Yesterday, 85 countries from around the world issued a “joint statement,” which vowed to end violence against people based on sexual orientation or gender identity. The State Department provided a fact sheet, including the actual statement, which can be found here. The White House and the State Department issued statements on the significance of this development.
First, the statement from the White House Press Secretary:
President Obama believes that advancing the human rights of minorities and the marginalized is a fundamental American value. The President was pleased to announce during his trip to Brazil that he and President Rousseff agreed to promote respect for the human rights of lesbian, gay, bisexual and transgender individuals through the establishment of a special rapporteur on LGBT issues at the Organization of American States. This special rapporteur will be the first of its kind in the international system.
Over the past months our diplomats have been engaged in frank, and at times difficult, conversations about the human rights of LGBT persons with governments from around world. This morning, at the United Nations Human Rights Council, some 85 countries joined the United States in reaffirming our joint commitment to end acts of violence and human rights abuses on the basis of sexual orientation and gender identity. The President is proud of the work we have done to build international consensus on this critical issue and is committed to continuing our determined efforts to advance the human rights of all people, regardless of their sexual orientation or gender identity.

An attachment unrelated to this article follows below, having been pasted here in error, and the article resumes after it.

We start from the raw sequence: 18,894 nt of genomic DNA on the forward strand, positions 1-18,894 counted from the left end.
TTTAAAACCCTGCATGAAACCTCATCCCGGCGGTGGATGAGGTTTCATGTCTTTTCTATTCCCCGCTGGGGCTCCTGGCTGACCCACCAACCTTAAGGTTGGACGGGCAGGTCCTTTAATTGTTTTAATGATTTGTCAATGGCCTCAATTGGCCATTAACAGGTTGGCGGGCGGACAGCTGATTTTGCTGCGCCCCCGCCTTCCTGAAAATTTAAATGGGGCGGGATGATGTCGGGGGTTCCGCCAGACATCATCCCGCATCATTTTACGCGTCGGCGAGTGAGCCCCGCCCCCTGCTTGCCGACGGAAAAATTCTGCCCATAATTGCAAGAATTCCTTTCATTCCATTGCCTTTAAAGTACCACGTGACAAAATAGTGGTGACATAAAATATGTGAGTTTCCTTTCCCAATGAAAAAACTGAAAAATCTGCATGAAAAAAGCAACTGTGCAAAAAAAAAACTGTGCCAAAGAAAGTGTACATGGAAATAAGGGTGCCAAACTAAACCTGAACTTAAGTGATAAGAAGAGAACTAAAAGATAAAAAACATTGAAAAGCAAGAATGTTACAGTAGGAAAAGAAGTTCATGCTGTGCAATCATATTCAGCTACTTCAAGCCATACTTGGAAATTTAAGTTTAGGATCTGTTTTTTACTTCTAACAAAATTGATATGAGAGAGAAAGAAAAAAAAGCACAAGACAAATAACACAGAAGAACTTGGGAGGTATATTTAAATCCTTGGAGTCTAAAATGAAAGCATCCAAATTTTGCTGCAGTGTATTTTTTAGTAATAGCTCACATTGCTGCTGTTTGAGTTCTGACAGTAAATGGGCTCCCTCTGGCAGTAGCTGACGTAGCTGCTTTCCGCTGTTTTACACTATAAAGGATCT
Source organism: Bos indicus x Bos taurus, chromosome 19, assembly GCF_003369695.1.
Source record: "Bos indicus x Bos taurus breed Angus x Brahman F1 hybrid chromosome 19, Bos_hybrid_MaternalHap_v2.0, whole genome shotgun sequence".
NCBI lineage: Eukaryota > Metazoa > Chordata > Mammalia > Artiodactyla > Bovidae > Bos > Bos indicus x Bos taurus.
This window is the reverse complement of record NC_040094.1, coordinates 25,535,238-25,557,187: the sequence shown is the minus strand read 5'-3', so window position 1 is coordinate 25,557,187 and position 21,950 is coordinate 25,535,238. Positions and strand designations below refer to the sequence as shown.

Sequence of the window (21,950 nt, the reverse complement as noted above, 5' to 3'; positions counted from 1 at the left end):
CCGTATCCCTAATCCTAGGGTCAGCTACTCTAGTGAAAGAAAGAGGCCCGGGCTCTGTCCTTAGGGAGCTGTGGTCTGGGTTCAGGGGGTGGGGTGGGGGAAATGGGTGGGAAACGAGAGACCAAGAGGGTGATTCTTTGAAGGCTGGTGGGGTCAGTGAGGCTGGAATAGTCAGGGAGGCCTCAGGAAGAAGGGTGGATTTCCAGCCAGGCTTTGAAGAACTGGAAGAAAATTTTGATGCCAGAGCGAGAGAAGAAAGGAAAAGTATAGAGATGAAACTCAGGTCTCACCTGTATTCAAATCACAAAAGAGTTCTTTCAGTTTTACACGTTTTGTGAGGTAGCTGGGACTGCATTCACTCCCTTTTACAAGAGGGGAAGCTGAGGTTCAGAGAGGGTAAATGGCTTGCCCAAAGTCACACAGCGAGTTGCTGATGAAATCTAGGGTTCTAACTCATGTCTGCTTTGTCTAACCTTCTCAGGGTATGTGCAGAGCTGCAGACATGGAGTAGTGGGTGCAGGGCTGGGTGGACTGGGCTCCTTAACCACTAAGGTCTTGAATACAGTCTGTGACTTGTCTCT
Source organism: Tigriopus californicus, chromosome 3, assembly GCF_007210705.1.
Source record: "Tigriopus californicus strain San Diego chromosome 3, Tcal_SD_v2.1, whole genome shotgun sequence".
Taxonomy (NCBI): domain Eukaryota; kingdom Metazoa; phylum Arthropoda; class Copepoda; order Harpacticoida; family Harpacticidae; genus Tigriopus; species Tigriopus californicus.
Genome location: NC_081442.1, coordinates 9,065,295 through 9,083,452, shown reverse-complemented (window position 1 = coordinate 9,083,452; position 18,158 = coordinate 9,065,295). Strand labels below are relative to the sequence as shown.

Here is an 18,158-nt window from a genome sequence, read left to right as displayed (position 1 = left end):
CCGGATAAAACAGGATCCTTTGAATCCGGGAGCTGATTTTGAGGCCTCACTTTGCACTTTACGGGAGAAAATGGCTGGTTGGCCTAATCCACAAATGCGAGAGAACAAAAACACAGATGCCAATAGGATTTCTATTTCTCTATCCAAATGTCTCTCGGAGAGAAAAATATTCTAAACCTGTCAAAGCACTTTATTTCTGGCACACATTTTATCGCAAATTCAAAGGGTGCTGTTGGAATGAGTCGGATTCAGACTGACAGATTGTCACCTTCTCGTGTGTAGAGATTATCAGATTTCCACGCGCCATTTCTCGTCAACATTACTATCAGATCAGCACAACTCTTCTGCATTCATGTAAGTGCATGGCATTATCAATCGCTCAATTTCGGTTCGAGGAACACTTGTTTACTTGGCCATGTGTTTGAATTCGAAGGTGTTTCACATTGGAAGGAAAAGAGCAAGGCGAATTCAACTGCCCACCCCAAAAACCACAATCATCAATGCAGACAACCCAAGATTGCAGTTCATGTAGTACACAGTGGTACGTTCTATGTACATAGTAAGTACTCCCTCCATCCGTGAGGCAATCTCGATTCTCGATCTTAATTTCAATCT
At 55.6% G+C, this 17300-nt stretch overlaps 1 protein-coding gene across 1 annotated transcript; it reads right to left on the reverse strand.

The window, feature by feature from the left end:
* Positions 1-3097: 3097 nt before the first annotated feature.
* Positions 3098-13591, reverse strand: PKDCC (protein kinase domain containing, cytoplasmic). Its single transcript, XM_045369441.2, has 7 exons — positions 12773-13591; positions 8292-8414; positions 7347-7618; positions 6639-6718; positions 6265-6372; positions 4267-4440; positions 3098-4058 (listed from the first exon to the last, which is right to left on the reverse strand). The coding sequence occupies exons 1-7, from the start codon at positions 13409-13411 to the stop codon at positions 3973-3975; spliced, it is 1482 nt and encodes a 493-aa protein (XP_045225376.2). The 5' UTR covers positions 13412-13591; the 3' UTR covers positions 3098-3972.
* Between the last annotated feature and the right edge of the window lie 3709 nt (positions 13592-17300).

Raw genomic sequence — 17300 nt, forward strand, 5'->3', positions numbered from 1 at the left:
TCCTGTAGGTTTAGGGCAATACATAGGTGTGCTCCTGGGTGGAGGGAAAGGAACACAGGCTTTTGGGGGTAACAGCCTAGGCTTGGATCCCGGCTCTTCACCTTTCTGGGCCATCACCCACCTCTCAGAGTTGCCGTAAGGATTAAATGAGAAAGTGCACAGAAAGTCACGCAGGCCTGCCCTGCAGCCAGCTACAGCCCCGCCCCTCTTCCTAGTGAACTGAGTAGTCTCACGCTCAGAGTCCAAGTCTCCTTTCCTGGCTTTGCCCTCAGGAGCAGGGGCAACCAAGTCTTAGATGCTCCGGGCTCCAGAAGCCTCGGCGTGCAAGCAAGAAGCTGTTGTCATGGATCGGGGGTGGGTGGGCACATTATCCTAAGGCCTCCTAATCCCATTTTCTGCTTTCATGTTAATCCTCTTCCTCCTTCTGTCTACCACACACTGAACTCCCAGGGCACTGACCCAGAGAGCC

And, the statement from Secretary of State Hillary Clinton:
Today, 85 countries from every region of the world joined together in a historic moment to state clearly that human rights apply to everyone, no matter who they are or whom they love.
The United States, along with Colombia and Slovenia, took a leading role on this statement along with over 30 cosponsors. Countries around the world participated including many that had never supported such efforts. And we hope that even more countries will step up, sign on to the statement and signal their support for universal human rights.
This statement is an example of America’s commitment to human rights through dialogue, open discussion and frank conversation with countries we don’t always agree with on every issue. In Geneva, our conversations about the human rights of lesbian, gay, bisexual and transgender individuals with countries where sexual orientation is not only stigmatized, but criminalized, are helping to advance a broader and deeper global dialogue about these issues.
As I said last June, gay rights are human rights and human rights are gay rights. We will continue to promote human rights around the world for all people who are marginalized and discriminated against because of sexual orientation or gender identity. And we will not rest until every man, woman and child is able to live up to his or her potential free from persecution or discrimination of any kind.